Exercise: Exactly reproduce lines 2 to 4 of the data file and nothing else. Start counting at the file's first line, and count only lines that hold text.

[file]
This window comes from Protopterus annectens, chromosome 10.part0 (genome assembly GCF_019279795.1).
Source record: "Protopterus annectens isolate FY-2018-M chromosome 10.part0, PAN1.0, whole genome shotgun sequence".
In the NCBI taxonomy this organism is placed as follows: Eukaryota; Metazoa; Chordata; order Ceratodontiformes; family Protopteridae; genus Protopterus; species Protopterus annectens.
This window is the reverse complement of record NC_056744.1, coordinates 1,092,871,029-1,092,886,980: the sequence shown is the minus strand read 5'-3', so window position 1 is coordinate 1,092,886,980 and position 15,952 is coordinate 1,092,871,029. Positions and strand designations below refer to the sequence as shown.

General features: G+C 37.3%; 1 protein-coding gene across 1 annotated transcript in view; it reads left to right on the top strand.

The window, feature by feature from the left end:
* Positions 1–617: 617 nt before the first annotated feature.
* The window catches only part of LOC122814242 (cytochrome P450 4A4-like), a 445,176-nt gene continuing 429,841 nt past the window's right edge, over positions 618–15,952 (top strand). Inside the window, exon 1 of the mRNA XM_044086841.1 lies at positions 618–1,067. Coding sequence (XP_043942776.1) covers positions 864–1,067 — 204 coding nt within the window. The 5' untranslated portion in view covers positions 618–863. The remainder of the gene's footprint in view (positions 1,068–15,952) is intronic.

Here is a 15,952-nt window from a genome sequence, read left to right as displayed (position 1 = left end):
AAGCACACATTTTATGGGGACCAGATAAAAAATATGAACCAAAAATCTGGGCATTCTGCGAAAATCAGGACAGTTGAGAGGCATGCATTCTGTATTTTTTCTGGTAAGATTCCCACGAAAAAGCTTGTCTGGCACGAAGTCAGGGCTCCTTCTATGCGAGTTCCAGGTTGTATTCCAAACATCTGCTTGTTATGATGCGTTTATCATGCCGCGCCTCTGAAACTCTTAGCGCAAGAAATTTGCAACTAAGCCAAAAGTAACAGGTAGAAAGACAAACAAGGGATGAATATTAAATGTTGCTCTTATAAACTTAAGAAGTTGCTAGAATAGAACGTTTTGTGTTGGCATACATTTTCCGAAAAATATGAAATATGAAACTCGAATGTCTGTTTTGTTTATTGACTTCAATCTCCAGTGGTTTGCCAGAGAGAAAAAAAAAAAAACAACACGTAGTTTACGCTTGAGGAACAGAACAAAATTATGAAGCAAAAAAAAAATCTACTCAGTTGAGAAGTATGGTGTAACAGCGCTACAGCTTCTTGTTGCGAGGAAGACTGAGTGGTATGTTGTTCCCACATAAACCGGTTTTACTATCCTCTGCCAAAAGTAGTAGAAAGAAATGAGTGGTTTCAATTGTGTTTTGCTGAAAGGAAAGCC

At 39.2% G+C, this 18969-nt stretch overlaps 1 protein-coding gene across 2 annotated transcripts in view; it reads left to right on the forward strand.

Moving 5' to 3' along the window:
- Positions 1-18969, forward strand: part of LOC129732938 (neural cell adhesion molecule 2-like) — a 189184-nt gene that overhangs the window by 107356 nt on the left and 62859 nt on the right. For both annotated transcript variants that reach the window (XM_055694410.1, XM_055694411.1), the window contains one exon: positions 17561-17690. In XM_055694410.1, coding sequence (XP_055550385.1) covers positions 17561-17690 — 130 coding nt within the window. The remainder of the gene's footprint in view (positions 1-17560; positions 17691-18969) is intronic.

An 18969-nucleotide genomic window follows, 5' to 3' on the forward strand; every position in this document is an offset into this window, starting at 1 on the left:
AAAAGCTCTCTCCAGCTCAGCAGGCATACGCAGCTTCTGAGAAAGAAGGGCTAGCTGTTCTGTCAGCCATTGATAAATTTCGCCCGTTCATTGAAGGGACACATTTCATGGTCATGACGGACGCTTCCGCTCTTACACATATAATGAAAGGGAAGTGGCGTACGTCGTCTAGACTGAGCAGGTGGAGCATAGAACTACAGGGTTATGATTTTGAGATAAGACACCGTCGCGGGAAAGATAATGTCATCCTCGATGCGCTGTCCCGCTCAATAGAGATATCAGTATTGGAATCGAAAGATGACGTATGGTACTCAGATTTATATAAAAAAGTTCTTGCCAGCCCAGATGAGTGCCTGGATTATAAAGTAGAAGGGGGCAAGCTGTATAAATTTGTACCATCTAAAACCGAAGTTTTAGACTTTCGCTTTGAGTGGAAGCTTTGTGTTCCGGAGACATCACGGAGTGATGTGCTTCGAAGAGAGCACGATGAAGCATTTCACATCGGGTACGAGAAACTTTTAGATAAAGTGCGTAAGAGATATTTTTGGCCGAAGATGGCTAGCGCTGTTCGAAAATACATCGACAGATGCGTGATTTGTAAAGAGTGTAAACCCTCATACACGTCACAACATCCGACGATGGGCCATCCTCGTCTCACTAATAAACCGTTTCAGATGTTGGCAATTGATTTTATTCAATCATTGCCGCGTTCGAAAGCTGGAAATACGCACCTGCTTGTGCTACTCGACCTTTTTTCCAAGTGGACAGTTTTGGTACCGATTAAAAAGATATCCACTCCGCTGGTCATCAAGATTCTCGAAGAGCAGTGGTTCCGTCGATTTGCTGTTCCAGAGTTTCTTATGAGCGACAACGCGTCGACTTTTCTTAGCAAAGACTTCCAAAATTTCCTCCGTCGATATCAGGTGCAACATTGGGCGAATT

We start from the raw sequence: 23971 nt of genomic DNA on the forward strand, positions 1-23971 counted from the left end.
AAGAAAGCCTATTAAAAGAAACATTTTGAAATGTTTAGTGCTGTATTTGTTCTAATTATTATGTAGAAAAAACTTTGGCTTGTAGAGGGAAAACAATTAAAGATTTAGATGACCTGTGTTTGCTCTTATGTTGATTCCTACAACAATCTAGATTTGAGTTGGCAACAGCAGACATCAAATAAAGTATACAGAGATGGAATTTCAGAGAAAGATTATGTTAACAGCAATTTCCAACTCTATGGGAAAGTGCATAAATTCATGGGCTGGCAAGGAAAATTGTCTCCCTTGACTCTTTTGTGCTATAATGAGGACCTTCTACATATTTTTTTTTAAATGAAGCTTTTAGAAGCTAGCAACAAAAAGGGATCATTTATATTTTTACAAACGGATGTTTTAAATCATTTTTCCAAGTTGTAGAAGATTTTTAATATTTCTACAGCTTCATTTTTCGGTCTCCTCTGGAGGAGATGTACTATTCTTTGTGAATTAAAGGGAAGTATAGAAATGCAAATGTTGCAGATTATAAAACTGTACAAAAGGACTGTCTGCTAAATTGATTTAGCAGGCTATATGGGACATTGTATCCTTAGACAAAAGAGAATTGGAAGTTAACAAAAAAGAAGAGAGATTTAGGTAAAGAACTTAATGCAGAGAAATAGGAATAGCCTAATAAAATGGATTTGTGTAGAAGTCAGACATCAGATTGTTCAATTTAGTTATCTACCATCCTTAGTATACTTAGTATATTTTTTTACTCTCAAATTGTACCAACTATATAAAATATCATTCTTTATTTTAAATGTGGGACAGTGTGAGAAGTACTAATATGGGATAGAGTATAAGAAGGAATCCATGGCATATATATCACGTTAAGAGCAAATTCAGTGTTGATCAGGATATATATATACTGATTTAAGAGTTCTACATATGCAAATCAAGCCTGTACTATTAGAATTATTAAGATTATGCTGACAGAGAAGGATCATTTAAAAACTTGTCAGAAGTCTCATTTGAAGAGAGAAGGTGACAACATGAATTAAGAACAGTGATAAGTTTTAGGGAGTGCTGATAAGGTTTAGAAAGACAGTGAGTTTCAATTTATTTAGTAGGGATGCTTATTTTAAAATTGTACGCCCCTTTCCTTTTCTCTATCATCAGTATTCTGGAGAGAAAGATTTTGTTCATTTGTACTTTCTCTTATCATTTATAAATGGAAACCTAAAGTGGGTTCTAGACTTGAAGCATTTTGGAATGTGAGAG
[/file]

Source record: "Protopterus annectens isolate FY-2018-M chromosome 10.part0, PAN1.0, whole genome shotgun sequence".
In the NCBI taxonomy this organism is placed as follows: Eukaryota; Metazoa; Chordata; order Ceratodontiformes; family Protopteridae; genus Protopterus; species Protopterus annectens.
This window is the reverse complement of record NC_056744.1, coordinates 1,092,871,029-1,092,886,980: the sequence shown is the minus strand read 5'-3', so window position 1 is coordinate 1,092,886,980 and position 15,952 is coordinate 1,092,871,029. Positions and strand designations below refer to the sequence as shown.